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Adam Ondra Sends 5.14ds While Waiting for 5.15c Conditions

The top climber has been struggling with humidity as he tries to make the fourth send of Perfecto Mundo in Spain

Adam Ondra is in Margalef, Spain, waiting for conditions to improve so he can resume his Perfecto Mundo 5.15c projecting. In the past week, he’s ticked another three 5.14ds which brings his total for 5.14d or harder up to over 180 routes, the most of any climber.

The three 5.14d lines he sent this week were: Victimas Perez, Direcya Bongada and El Potro. About Victimas Perez, he said, “My nightmare, tried a few days back in 2015, a few days this trip, usually tired and when conditions were too bad for Perfecto. Today sent with severe humidity.”

It’s that humidity that’s preventing Ondra from working on Perfecto Mundo.

About his send of El Potro, Ondra said: When the wind from the east hits Margalef, it usually means no good conditions for Finestra sector where Perfecto Mundo is located, but it means it will be windy down in Laboratory sector. Far right in this sector, there were still some projects left.

Their character is great for training power and short power endurance – and on the top of that, these routes are relatively skin friendly, as they tend to be less pocketed. I tried one harder project which I had to leave for another day, but clipping chains of the great route El Potro 5.14d, which was actually first ascent, was a pretty damn nice feeling. Now hoping the wind will turn towards the north.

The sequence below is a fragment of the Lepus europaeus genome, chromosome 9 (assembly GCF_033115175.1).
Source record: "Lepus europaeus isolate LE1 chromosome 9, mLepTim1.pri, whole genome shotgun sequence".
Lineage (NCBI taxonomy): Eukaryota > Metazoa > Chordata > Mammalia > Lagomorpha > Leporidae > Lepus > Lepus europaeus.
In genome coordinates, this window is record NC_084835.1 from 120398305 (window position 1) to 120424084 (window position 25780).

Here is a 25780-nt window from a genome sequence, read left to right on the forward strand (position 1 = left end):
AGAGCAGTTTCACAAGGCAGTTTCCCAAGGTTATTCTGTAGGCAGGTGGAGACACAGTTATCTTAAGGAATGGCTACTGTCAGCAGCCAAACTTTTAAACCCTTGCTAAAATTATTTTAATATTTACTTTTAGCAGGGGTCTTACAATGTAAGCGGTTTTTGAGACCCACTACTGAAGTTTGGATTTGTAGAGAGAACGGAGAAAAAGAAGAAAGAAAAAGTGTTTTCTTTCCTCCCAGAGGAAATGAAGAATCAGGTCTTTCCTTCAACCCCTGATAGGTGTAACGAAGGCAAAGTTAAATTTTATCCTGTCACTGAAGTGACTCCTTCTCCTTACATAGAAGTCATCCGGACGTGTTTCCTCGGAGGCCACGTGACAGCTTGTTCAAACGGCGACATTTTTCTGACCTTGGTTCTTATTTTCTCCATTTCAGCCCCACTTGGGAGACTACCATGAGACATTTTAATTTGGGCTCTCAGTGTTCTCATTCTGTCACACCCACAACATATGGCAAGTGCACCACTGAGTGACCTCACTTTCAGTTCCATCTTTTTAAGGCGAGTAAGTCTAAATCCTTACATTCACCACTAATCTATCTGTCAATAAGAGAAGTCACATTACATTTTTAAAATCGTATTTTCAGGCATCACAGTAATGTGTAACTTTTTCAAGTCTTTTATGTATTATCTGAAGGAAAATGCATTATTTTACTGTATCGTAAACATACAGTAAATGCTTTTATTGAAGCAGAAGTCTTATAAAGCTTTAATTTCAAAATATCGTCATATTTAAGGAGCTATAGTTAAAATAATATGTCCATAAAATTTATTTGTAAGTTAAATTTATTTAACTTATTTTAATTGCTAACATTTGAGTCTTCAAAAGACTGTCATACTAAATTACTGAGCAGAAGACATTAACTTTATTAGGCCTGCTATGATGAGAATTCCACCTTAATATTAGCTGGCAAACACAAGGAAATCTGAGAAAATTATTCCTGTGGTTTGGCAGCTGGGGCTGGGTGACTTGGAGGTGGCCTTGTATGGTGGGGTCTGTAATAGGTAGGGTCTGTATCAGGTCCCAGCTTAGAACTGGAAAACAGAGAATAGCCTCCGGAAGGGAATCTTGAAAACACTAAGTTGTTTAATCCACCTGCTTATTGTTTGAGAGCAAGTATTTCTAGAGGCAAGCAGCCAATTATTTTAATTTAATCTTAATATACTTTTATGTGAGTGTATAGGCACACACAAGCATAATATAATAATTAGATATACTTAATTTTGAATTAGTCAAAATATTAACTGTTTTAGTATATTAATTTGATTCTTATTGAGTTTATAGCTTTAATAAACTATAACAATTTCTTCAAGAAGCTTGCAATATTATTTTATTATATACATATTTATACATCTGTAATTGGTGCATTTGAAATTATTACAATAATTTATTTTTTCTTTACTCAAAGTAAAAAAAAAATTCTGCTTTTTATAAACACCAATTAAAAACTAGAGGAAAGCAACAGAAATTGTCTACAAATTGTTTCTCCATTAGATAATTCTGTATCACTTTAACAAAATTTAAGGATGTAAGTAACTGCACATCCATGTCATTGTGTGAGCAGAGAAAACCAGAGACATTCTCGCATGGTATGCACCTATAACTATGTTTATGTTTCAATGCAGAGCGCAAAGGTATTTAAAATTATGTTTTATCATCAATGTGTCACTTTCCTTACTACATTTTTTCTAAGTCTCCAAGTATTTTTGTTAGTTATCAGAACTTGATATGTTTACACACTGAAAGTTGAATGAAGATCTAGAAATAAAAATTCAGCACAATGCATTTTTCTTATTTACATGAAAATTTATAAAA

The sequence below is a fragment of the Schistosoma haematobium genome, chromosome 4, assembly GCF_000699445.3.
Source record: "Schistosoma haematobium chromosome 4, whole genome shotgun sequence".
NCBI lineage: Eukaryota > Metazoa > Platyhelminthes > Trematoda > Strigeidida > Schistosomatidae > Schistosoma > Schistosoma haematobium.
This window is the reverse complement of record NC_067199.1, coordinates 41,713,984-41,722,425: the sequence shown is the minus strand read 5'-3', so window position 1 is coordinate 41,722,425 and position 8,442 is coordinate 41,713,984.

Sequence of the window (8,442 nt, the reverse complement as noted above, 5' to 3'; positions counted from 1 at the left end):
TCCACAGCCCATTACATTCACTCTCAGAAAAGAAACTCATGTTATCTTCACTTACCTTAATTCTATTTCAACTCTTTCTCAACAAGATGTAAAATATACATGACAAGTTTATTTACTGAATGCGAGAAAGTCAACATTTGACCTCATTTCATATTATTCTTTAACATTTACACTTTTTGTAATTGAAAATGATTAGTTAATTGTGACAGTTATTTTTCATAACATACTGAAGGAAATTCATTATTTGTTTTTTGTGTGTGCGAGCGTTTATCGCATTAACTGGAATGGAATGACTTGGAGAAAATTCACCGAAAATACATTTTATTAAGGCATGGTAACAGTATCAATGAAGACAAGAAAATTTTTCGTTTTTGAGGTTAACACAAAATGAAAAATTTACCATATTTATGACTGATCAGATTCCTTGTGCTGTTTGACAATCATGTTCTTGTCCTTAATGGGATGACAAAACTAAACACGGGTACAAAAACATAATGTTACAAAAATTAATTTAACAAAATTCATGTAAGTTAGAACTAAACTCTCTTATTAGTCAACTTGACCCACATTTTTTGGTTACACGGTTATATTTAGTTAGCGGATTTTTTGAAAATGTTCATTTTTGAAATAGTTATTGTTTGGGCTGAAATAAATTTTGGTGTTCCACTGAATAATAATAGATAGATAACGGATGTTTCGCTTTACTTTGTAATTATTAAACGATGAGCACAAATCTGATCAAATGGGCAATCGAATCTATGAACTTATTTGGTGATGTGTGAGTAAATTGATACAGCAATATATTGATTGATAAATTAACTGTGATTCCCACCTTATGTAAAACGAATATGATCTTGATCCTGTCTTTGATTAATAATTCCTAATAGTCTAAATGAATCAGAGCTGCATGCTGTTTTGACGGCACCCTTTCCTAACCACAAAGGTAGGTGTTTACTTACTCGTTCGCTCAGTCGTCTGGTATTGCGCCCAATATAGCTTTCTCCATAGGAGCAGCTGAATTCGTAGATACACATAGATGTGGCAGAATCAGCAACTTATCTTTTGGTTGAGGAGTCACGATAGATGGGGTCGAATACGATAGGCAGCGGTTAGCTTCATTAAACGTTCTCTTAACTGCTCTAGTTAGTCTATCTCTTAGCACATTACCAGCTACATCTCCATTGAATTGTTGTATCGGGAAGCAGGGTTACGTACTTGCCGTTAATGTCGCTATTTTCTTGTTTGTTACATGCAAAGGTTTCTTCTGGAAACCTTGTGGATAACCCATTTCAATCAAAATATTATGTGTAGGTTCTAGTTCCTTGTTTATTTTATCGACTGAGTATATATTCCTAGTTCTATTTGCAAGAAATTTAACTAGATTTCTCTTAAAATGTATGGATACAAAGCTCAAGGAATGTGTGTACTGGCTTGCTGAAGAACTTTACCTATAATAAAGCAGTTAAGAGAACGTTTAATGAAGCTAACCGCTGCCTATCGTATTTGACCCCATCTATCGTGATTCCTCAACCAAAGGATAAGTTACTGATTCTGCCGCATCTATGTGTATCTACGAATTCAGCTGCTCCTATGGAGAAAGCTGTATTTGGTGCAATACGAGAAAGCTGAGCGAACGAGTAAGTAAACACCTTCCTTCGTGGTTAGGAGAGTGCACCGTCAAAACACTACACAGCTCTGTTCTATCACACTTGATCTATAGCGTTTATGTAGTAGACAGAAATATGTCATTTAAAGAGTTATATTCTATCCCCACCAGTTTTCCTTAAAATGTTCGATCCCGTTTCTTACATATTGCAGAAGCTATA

Follow Ondra’s journey on Perfecto Mundo on YouTube below.

Perfecto Mundo 5.15c

Alex Megos made the first ascent of Perfecto Mundo 5.15c in 2018 when he was 24; it was an old Chris Sharma project. It took Megos more than three weeks of work and it was his first of the grade.

Here’s how Megos described Perfecto Mundo: It’s an amazing route. It’s 25 moves of 5.14c to reach a poor rest and then comes 10 moves to reach the crux: a jump move from the mono to the big pinch. Last week I stuck the move but got the pinch wrong. From then on, I knew I could do the route. I stuck the pinch four to five times without being able to move afterword. Once I got it in such a weird way I couldn’t move at all, so I started talking to Ken Etzel, the photographer next to me, about how my fingers were all fucked up on the hold and that I couldn’t move.

I had enough power to hold on and talk for ages. Three or four days later I finally stuck the pinch move and could do the next moves. From there it’s endurance 5.14 with few rests. The rock is yellow at the bottom and then goes to white and at the top it is gray. The whole thing is 45-degrees overhanging with a boulder problem to pull over into the slab. The final slab is easy 5.11, but you still have to be focused.

Perfecto Mundo has been repeated by Stefano Ghisolfi and Jakob Schubert. Ondra has been projecting it on and off for nearly a month.

For Megos, the route marked a turning point. The acceptance of failure as a possible outcome, for one. For two, something else: “I don’t want to sound arrogant,” he said, “but this is probably the first hard route I’ve climbed.”

Alex Megos Perfecto Mundo